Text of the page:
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Voices of the Global Community



Linda Johnson, Baylor University 

LindaJohnson.jpgIn recent years, there have been many references to “Advising as Teaching” in the academic advising professional literature. I am certainly in agreement that teaching is a very important part of what we academic advisors do. A NACADA bumper sticker proclaiming “Advising is Teaching!” is firmly affixed to my office bulletin board and an advising syllabus appears on my campus’ academic advising Web site. However, from my perspective as one who has spent almost 23 years plowing the fields as an academic advisor, and almost that much time growing roses as a hobby, I believe that a strong argument also can be made for using another metaphor, that of “Advising as Gardening!”

In the garden of a student’s life, advisors are NOT the sun, or the rain, or even the manure. I believe that faculty in the classroom would happily claim those roles for themselves, and we will gladly let them! I believe that advisors do, however, play a part in the lives of students that is not unlike the function of a gardener. And, since many commonalities exist between advising and gardening, advisors can learn many wonderful lessons about advising students by looking no farther than their own gardens.

I have developed a series of “Advising Lessons from My Garden” on a variety of topics. Space constraints, however, only allow for the inclusion here of one example of these lessons, “To Everything There is a Season,” which follows:

“To everything there is a season…a time to plant, and a time to pluck up that which is planted” (Proverbs 3).

In nature, the best time to plant seeds is usually in the springtime after the danger of frost has passed. After several months of growing, harvest time follows, and then plants often go dormant during the winter…only to awaken again the following spring and start growing again. Hal Borland once explained the constancy of the recurring seasons in these words: “No winter lasts forever. No spring skips its turn. April is a promise that May is bound to come…and we know it.” Barbara Winkler once described this phenomenon as: “Every gardener knows that under the cloak of winter lies a miracle.”

Just as the seasons in a garden are predictable, so, too, are most schools’ calendars for advising activities. On most campuses, about the same time each spring, advisors are busy in their respective fields preparing the ground for the incoming shipment of new seedlings (also known as new freshmen and transfer students). When they arrive in June for summer orientation, advisors are ready for them and their task is to help “plant” them in just the right spot so they will thrive and, ultimately, “bloom.”

During the course of the year, both gardeners and advisors alike nurture their young charges; providing support when needed; and using their tools, resources, and knowledge of solutions to common problems to help them deal with issues that might impede their growth. In the case of the gardener, their plants’ problems show up in the form of diseases, insects, and weeds, or maybe a lack of enough sun or water to suit their needs.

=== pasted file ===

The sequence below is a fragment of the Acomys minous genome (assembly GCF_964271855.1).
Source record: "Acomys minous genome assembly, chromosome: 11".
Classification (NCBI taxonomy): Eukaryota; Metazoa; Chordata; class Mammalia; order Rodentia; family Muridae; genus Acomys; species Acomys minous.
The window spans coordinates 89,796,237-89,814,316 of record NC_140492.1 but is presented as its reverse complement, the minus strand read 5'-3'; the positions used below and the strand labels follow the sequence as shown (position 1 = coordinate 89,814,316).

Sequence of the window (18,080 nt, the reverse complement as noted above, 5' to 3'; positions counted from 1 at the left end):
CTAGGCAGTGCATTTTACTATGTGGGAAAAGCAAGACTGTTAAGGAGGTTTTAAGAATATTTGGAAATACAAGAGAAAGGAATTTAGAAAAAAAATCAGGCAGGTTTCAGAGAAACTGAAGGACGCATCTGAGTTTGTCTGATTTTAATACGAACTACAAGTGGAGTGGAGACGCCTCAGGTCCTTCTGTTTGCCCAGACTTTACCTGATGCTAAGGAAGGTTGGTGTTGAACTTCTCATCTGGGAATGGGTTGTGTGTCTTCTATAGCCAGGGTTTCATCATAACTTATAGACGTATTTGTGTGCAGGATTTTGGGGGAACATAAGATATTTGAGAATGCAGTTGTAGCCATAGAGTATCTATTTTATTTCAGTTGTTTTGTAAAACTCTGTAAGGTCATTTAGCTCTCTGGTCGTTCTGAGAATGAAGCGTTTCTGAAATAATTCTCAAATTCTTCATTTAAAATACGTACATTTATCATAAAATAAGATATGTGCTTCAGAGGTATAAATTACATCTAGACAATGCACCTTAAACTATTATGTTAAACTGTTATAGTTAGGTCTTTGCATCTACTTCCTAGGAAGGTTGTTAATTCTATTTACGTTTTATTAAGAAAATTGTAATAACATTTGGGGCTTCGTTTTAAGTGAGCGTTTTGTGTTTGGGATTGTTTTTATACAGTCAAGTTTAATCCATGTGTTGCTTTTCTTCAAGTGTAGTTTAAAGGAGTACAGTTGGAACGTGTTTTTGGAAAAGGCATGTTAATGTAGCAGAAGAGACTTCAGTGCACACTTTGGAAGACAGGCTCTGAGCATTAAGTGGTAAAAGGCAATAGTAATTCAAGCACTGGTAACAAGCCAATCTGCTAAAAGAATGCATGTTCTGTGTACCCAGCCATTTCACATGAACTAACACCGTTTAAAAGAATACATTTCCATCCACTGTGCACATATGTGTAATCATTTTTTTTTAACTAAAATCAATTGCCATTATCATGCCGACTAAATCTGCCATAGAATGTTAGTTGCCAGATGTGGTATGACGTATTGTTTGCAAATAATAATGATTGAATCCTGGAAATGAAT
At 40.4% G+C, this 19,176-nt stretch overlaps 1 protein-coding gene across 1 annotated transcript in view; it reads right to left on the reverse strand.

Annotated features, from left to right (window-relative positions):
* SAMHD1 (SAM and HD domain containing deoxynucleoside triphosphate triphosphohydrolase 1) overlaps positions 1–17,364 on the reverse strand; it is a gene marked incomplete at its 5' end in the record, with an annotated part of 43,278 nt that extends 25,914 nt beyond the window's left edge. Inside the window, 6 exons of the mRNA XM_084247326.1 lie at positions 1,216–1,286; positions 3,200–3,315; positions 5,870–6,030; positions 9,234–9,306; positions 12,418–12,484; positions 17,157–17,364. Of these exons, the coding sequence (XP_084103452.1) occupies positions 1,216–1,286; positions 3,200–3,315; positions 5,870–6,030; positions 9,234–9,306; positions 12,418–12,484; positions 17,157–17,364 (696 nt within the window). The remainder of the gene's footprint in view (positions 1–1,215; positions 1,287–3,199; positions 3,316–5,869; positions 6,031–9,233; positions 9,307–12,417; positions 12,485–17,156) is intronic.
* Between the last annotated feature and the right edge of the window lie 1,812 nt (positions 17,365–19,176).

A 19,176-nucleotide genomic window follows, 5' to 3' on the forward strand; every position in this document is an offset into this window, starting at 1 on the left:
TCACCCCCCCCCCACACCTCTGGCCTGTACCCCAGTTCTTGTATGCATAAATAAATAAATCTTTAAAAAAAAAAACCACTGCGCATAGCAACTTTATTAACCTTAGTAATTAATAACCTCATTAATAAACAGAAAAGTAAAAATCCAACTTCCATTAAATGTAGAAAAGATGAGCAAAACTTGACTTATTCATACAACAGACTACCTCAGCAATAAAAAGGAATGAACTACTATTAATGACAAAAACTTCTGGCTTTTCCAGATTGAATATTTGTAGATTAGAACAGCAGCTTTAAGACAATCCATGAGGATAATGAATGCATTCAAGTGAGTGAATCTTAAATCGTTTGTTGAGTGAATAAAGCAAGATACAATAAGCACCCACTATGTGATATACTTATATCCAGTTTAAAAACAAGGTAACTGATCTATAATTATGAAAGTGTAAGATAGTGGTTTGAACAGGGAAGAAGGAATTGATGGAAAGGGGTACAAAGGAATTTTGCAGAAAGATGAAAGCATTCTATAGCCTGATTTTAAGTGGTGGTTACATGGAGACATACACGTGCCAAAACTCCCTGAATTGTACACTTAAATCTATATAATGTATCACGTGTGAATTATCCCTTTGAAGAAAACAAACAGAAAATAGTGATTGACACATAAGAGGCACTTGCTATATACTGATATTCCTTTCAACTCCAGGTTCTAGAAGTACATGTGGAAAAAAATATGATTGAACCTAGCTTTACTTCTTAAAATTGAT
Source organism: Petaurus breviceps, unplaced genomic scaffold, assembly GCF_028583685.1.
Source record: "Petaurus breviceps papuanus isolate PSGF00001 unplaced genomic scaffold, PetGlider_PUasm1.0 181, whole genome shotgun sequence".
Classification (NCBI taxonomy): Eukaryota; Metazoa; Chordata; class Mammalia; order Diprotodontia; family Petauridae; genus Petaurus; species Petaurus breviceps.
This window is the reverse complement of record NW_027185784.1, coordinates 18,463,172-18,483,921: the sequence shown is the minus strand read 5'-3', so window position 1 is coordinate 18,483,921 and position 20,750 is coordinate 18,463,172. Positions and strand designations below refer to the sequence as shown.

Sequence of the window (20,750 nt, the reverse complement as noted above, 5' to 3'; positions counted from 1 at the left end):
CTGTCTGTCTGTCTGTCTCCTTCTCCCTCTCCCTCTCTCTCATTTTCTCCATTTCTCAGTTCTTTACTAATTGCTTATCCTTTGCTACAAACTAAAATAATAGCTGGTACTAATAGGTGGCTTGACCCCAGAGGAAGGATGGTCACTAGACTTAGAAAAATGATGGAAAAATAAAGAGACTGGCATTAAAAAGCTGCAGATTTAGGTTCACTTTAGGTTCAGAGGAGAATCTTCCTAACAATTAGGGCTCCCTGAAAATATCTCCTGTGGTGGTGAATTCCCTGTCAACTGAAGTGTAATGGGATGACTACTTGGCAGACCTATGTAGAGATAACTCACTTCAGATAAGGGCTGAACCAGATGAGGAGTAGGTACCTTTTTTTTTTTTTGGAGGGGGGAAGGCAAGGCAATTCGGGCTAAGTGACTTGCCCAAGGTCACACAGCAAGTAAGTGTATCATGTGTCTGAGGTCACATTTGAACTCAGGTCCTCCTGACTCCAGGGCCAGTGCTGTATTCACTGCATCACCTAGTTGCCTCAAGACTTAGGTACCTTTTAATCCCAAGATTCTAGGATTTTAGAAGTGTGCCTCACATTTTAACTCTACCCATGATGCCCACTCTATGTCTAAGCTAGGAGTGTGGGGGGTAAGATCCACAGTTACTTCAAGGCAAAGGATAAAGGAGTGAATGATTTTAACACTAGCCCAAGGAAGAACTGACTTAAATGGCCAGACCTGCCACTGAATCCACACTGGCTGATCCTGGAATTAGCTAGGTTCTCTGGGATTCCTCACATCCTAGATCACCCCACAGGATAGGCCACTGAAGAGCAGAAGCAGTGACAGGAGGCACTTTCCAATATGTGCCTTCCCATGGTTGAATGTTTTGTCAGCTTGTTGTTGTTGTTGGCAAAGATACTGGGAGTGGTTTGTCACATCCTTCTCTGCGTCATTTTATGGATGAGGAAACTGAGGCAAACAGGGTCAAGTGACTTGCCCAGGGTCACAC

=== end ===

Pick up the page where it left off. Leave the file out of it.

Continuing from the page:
In the case of the advisor, their students’ problems come in a variety of forms, too. Homesickness is one example of new student problems. More commonly, these problems result from a student’s LACK of things, i.e., the lack of a sense of direction, motivation to study, academic preparation, good study skills, knowledge of academic programs, or policies and requirements. Many times, the problem involves a combination of several of these issues. The gardener and advisor alike stand ready to help remedy these situations with the appropriate treatment. They both draw upon a wealth of knowledge, useful tools, and access to a wide array of resources.

At the end of the year, if they have done their jobs well, the gardener and the advisor both are rewarded with the harvest of the fruits of their labor. The gardener, depending upon the kind of seedlings planted, may be the recipient of a bounty of beautiful and fragrant flowers or luscious tomatoes or green beans. In the case of advisors, their reward at the end of the year is seeing students who have grown in a variety of ways; they have learned their way around campus, explored various academic options, learned much about themselves and their abilities, strengths, and weaknesses. “Flowering” students have gained some ideas about where they might best use their unique gifts, and have learned to use campus resources to help them succeed in reaching the goals they set for themselves. In essence, the advisor sees the student begin to “blossom.” Thus, successful gardeners and advisors see both flowers and students, respectively, eventually bloom. As Margaret Elizabeth Sanger puts it, “Never yet was a springtime, when the buds forgot to bloom.”

After enjoying flowers for awhile, advisors and gardeners begin to plow the field again in preparation for the next year’s crop and another season. As this process is repeated year after year, an AMAZING thing happens with each passing year: both the gardener and the advisor gain increasing knowledge about the needs of their charges; they acquire more experience in dealing with the kind of problems which are likely to hamper the growth of their young seedlings. As the garden grows, so too grows the gardener ! Such are the seasons in the worlds of both gardening and advising.

Best wishes for a fruitful upcoming advising season filled with beautiful bouquets and much growth!

Linda Johnson
Associate Director, Academic Advisement
Baylor University

Cite this article using APA style as: Johnson, L. (2009, March). Advising lessons from my garden. Academic Advising Today, 32(1). Retrieved from [insert url here]

Posted in: 2009 March 32:1


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